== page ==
WHEN I was asked to share something of my personal part in my husband's ministry, I thought, What do I really do to help him that is worthy of mention? There are countless things that every minister's wife probably does that are hardly significant enough to recount, like being his secretary, housekeeper, cook, et cetera. Are any of these my greatest contribution to his ministry?
Then it dawned on me that perhaps it is not so much the things I do to help him that count, as it is the involvement I feel and the interest I have in his work. We are concerned together over souls, we pray for them together, and as often as I can, we visit them together. I am interested in every phase of the church program. The church's problems are our problems; their joys and sorrows are our joys and sorrows. Our life centers around my husband's ministry to the church.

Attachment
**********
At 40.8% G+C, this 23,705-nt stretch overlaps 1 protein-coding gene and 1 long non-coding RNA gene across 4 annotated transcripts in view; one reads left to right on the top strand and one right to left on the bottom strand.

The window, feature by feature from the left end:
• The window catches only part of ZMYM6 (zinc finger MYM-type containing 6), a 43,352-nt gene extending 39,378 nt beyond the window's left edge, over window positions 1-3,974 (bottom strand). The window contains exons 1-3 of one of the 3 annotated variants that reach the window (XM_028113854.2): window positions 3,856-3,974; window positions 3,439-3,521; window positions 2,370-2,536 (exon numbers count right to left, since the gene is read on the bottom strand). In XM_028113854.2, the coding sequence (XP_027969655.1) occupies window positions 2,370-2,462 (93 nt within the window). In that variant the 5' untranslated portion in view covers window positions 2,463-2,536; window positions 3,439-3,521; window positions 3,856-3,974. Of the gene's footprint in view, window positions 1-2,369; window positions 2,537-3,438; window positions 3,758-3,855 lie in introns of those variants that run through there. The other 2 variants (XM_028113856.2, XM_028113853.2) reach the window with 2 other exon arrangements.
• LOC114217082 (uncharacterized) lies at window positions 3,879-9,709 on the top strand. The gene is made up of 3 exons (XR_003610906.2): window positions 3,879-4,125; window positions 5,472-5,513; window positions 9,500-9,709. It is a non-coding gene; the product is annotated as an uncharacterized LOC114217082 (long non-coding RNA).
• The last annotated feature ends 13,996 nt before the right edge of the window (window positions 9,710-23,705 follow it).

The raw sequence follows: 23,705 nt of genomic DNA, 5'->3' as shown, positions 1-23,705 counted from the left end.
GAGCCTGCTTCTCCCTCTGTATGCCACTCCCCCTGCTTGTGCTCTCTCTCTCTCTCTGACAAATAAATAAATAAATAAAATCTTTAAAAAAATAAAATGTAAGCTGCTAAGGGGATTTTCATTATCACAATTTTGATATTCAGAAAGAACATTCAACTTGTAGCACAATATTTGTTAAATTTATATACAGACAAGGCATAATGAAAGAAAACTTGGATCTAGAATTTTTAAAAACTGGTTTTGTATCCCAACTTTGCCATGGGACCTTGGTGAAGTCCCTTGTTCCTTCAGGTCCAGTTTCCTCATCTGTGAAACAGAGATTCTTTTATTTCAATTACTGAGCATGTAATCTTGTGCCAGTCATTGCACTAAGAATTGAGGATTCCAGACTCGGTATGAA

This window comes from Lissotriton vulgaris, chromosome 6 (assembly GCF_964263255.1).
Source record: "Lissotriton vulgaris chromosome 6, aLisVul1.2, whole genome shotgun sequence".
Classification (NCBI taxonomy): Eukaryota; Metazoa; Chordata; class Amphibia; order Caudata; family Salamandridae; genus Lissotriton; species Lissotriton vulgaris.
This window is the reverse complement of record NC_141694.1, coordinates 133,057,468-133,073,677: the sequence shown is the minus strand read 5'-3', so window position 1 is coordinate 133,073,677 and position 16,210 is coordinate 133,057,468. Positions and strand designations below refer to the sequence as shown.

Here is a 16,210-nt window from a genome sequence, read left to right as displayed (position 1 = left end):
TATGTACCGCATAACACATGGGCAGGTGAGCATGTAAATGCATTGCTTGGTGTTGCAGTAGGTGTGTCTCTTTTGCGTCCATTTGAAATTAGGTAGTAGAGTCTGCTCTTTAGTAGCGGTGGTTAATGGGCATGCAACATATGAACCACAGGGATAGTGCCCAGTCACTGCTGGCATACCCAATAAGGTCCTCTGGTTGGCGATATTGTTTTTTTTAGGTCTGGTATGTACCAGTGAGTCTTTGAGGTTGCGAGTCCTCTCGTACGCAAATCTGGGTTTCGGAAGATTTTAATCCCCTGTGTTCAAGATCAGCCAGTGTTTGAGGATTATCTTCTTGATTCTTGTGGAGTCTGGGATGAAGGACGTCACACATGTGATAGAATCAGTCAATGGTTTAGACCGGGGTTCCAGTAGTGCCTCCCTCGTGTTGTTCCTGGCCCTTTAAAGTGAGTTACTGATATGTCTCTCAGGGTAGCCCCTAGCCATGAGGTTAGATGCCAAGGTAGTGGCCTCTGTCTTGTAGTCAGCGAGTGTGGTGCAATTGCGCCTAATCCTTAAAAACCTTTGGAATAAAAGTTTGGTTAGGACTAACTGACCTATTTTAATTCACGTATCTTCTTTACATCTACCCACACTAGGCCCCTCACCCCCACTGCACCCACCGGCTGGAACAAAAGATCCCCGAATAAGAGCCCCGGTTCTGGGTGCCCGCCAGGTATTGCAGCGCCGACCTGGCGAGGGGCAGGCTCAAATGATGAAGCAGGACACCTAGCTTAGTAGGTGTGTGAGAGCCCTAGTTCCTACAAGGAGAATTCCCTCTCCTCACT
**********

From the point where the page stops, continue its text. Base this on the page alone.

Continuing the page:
My involvement in the church, of course, has been a way of life for me— for twelve years I worked in various churches as a Bible instructor before, and for one year after, we were married.
Becoming a minister's wife has been a natural transition, for I am still concerned over the work of the church, except that now my husband bears the burdens and pressures of the work. My job is to support and encourage him in whatever way I can.
Being part of the ministerial team is truly a challenging and satisfying life. I count it a high privilege to be a partner with my husband in the great work of soul winning and ministry.